It's not an indication of any hidden pyromaniac tendencies of Walker's, nor was he subconsciously stealing from himself.
It was done very deliberately, as a way of reflecting Cold Chisel's rise and fall.
"As Cold Chisel was just starting to take off, after we'd been together for a few years, I wrote a song called Merry-go-round and it's got this phrase in it 'I'm going to set fire to the town'," Walker says.
"We played that every night as we went from clubs to stadiums and every town around the place both here and overseas.
"Flame Trees was a song that was written at the end of our career, pretty much as we were breaking up. Because that phrase had been such a fixture of our live shows I just decided to revisit that phase in a later song.
"It only appears in two songs, once at the beginning of our ascent and once when the band was in a death dive."
The book divides the lyrics into eras, and Walker has written a short intro to each section. One refers to the first Chisel reunion in the late 1990s - "...I resolved to not go near that again soon, if ever".
But he has gone back to Chisel - several times. At the moment they're working on new material for an album, which will be followed by a tour next year.
Walker says things have become more harmonious since that first reunion in the late 1990s - "we had to get old to do that".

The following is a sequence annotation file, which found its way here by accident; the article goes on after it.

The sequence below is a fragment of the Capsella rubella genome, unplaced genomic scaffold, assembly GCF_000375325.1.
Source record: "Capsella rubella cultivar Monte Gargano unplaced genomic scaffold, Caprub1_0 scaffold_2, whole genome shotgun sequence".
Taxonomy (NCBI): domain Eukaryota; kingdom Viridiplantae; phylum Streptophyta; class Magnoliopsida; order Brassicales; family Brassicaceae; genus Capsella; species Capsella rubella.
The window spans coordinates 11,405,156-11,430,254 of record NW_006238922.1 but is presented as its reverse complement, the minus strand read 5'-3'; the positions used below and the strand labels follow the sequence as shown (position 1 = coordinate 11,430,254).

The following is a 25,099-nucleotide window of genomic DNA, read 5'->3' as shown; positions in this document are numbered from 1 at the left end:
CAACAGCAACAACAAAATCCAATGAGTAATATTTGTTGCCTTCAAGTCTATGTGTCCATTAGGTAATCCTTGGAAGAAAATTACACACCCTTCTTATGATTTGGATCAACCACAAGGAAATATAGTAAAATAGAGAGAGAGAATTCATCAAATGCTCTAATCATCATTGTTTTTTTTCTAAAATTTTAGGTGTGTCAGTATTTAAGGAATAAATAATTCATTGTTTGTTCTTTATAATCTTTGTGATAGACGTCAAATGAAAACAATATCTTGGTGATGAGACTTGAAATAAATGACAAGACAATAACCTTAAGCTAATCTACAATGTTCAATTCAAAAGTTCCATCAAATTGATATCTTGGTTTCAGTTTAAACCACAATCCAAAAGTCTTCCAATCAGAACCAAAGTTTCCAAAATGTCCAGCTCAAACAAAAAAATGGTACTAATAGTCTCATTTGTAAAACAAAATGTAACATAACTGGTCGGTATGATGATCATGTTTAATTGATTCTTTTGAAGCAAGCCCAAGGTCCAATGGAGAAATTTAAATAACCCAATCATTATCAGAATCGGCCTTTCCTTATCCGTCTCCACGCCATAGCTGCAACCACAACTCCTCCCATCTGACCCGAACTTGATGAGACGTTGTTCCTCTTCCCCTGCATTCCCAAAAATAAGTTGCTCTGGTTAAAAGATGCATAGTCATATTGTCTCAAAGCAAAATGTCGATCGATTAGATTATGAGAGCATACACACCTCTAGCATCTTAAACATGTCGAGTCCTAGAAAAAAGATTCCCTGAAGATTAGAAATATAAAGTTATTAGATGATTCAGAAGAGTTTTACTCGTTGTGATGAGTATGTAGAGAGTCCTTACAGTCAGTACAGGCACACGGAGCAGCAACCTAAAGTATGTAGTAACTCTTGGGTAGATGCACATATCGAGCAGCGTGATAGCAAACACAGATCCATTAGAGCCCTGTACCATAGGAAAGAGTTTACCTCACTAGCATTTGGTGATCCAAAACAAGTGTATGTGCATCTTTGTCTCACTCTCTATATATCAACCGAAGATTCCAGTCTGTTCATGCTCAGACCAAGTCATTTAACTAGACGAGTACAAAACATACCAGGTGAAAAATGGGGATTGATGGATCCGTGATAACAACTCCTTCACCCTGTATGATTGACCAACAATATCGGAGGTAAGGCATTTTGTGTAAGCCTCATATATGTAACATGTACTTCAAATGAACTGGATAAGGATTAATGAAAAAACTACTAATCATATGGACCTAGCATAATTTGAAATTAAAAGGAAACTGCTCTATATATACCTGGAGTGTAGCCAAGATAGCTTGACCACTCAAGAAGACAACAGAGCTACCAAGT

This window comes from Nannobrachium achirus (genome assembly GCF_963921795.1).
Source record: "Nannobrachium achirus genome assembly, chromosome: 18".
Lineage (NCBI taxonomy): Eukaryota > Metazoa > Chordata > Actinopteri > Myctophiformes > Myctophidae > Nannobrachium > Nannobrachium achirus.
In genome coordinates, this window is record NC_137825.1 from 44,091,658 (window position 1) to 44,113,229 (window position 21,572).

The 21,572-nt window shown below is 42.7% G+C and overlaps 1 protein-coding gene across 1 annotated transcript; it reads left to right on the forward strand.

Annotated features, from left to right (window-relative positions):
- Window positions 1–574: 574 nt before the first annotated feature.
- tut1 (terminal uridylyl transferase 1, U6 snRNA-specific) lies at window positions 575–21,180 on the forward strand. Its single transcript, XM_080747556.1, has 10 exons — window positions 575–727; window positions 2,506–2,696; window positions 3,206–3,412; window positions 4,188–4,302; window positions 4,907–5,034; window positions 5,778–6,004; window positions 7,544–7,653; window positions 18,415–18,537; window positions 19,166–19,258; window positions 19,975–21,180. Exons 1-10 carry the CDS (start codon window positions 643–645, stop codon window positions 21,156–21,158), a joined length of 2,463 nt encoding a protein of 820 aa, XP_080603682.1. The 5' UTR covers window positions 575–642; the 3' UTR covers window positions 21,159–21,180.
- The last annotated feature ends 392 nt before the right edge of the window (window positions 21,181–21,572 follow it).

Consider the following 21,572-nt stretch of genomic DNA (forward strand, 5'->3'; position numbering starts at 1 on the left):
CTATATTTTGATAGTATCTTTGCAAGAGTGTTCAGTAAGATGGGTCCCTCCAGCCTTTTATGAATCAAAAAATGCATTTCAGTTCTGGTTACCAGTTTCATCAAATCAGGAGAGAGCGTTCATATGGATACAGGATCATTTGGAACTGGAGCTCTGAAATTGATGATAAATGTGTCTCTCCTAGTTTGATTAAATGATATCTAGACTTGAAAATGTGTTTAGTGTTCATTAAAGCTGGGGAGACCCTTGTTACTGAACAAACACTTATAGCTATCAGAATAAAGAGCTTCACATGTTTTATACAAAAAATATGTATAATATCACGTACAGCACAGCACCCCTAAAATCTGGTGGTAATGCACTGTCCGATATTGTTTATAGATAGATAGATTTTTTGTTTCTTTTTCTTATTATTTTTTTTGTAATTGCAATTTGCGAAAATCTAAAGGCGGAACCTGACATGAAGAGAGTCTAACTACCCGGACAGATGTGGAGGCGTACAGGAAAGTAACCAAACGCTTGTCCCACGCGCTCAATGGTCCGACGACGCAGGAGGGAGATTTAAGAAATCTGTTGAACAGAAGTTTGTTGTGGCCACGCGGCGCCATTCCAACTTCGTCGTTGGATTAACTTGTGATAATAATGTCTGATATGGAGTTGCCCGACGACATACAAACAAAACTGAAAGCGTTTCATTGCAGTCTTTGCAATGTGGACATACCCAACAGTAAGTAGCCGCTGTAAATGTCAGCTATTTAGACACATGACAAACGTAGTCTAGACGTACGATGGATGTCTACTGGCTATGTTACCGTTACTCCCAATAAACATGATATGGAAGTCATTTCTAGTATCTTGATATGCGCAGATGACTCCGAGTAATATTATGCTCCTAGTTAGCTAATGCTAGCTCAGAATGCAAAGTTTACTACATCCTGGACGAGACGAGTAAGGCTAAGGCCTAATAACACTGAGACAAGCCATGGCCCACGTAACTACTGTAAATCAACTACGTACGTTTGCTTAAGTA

If you go to one of those shows next year, don't expect to catch Walker in a moment of pride as the fans sing back words he wrote.
He'll be too busy to worry about anything else that's going on.
"I'm really utterly focused in those moments on not screwing up what I'm playing," he says.
"In Cold Chisel, I'm at the back of the stage and there's usually a sea of faces stretching out to the horizon. I'm really focusing on what I'm doing, on what either Steve in the old days or Charlie Drayton now is doing on the kit next to me, locking into that.
"Every now and then I get to look up and see this movie out there that mainly Jim and Ian are handling, and I'm looking at this movie from the opposite direction to everybody else.
"I just think 'oh shit, that's all happening out there! Okay back to the real goods of what I'm supposed to be doing'."
- Songs is available now, as is a hardback reprint of Don Walker's earlier book Shots.